OPINION: A sudden call from President Vladimir Putin for Russian oil and gas producers to shift their investment focus to greenfield developments has come at the wrong time for the country's upstream sector.

While leading international majors are unveiling plans to plough cash into decarbonisation efforts, Russian authorities have removed tax incentives for brownfield and unconventional oil projects.

Speaking in Moscow last week, Putin said recent changes in the country’s tax system are aimed at stimulating the flow of investments into “new projects and new provinces”.

In October, Putin approved the cancellation of major tax concessions for producers that have been reporting rapid progress of their tertiary recovery efforts at exhausted fields and unconventional oil developments.

Authorities also worsened the operating conditions for dozens of large brownfields that switched to a trial netback taxation mechanism in January last year, in a bid to guarantee returns of new investments.

With the provision of state support, these projects have for years been seen as significantly less expensive to operate compared with large and capital-intensive offshore and onshore developments in remote Arctic areas where there is no supporting infrastructure.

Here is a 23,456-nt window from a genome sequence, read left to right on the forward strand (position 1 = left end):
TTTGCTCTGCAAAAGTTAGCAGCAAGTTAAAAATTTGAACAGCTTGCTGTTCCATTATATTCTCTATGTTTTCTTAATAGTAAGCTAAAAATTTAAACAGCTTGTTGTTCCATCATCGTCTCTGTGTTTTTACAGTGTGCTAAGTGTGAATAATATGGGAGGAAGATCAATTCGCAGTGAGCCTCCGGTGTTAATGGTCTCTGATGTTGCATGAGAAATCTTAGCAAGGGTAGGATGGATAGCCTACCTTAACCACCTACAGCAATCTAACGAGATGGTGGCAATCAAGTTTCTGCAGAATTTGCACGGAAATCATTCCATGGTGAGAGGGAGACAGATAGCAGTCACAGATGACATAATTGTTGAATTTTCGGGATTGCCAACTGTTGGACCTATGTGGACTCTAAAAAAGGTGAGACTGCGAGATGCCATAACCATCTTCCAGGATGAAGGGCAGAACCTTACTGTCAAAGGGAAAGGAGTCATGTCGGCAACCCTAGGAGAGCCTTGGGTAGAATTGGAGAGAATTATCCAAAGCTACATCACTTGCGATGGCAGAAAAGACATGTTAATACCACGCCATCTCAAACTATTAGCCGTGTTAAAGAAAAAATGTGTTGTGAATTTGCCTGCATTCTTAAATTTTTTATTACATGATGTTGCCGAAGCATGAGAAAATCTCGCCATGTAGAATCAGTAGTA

Costly credit

The global oil industry is already facing increased cost of credit as leading international banks are cautious to bankroll long-term and expensive greenfield developments amid uncertain industry fundamentals.

Russia's largest greenfield project, the Rosneft-operated Vostok Oil project in the Krasnoyarsk region, is estimated to require at least 2 trillion roubles ($31 billion) of investments to create just the minimal supporting infrastructure.

Lifetime investments in the project — which may start producing a significant volume of hydrocarbons only after 2030 — could run as high as 10 trillion roubles.

Authorities in Moscow have indicated that Vostok Oil — as well as other greenfield projects of Rosneft and Russian gas producer Novatek — will continue to receive preferential tax treatment to move forward.

Unless the Kremlin reinstates tax concessions for brownfield projects, Putin’s plans could lead to an unprecedented decline in Russian oil and gas production if the global push for decarbonisation gathers pace.

(This is an Upstream opinion article.)